Well, I think for one, most people only occasionally have extremely creative ideas that are not influenced by any outside forces.  I can admit to being influenced by many different things to exhibit creativity of some form.  For instance, imagine going to a party.  You're snacking on Doritos (the best flavor, of course; use your imagination) with friends and a battle of wits breaks out amongst the group.  You were at a party last week and a similar situation took place where one of the members of last week's party outsmarted you.  Nobody at this party was at last week's party, so what do you do? Well, DUH. You use something similar (if not, exactly the same) to what the clever person at last week's party used on you.  This way, you appear much more clever than anyone else there, and you redeem a few, "Wow! You're so creative!" compliments, as well. 

So, if you ever wonder why you do not seem as creative as other people, you now know that they probably are not all as creative as you think. 

Thursday, September 1, 2011

Only Blob

This story begins like any other: BRAIN VOMITING.

That is not really how it begins, but it's a start, I suppose.  So, let's start with the real story:

Kelli is my name. You know, the one that my parents gave me, after the street I grew up on as a child (that's right, they ran out of names).  So, I had the normal childhood: one in a family of nine children and two parents; wanted to grow up to be a vet, but realized at a young age that I did not want to attend TEN YEARS of education beyond high school; and experienced several strange occurrences of karma for being a bratty child (like breaking the exact same arm as my sister 5 minutes after making fun of her for breaking hers).
As a relatively normal person, it is evident that I would follow the route of normal people.  The "normal" people I knew, all went to college; thus, I went to college.  After getting credit for first year english from my AP English class in high school, I figured I would get out of a class, but upon my arrival to college, I received the unwelcome news.  The school basically mocked me as if to say, "S-U-R-P-R-I-S-E! Your communications major requires you take the first-year writing with or without AP credit, sucker!"  I was fine with it because I like writing, and soon discovered my specific writing 150 class would be focused on blogging, as an experiment-- that's right, BLOGGING.
Of course, who wants to just fit into a category of people? (That's a rhetorical question.) I don't want to be just another "blogger."  Instead, I decided to take the route my teacher, Christopher, suggested by accident while stumbling over some of the words in our course syllabus describing what was supposed to be, "the academic blog."  Thus, "The Academic Blob" was born.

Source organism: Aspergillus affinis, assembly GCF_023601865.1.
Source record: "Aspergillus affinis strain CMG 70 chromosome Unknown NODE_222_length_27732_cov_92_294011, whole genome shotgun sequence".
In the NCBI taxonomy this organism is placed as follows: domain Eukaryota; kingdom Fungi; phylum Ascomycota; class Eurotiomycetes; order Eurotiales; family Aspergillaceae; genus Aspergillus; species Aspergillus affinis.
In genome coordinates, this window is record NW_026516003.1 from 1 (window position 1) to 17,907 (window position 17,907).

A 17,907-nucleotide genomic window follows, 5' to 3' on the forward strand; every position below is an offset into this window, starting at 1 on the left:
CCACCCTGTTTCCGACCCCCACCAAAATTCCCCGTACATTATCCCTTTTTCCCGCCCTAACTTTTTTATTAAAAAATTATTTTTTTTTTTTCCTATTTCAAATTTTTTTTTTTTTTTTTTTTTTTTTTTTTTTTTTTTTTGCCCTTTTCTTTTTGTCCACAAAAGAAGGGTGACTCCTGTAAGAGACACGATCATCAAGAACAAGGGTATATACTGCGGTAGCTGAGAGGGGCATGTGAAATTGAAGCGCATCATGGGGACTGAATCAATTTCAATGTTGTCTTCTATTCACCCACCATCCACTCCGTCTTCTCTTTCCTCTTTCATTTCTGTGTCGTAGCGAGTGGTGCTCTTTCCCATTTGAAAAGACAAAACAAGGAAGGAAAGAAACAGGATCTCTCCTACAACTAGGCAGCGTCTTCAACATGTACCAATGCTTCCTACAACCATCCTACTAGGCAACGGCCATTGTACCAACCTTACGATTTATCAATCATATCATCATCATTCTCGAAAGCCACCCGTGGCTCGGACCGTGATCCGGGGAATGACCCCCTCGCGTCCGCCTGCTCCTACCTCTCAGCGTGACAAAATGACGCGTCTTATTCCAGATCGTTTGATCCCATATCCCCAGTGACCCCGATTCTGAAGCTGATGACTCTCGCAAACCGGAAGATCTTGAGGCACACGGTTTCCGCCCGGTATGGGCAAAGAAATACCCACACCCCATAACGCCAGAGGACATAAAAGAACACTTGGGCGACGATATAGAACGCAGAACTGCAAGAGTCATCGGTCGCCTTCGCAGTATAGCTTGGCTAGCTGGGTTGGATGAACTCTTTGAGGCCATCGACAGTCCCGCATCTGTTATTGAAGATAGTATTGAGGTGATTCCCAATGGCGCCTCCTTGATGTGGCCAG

The trend will catch on; people will be "blobbing" all over the internet.  After all, who would not want to be able to tell their friends, "yeah, I blob a lot?" (Another rhetorical question.)  I am not 100% positive, but I am going to go with my gut feeling, or woman's intuition, or sixth sense, or whatever other kind of powers I could obtain to say that the likeliness of "blobbing" becoming popular among crowds has a 99.99723% chance.

SO, obviously this "blob" has a purpose besides brain vomit and blob fish with horribly done Microsoft paint skills editing (did that sentence make sense?);  it is to correlate how blobs and brain vomit can come together in order to unify the specific point that there are several problems in the world that can easily be voiced by means of opinion editorials.  Sure, I do not exactly know how to define opinion editorials, but I am sure that wikipedia will do a fine job in the meantime.

Anyways, back to the subject of problems.  What are problems? How does one solve them? Well, that has yet to be answered, BUT! Coming to a university campus setting, I have been able to find several small problems within the young adult committee. The main one: going to a class with lots of people and managing to be awkward enough so that the entire room feels stuffy. Any idea what I mean by that? Well, to put it simply in ANY given situation with ANY type of people (pretty, young, old, sci-fi readers, etc.), the strangers will most often arrange their seating so that they never sit next to anyone they do not know (unless seats are low) AND they avoid talking to each but regularly make eye contact with the stranger as they peer around the room in hopes to find someone they know or someone they find attractive.  It is basically the most unsatisfying feeling I have ever dealt with in my life. Definitely an opinion editorial I could expound on. That is... if anyone is interested to hear more? So, I think you have got to take this moment to ask yourself, "Can I handle this amount of truth?"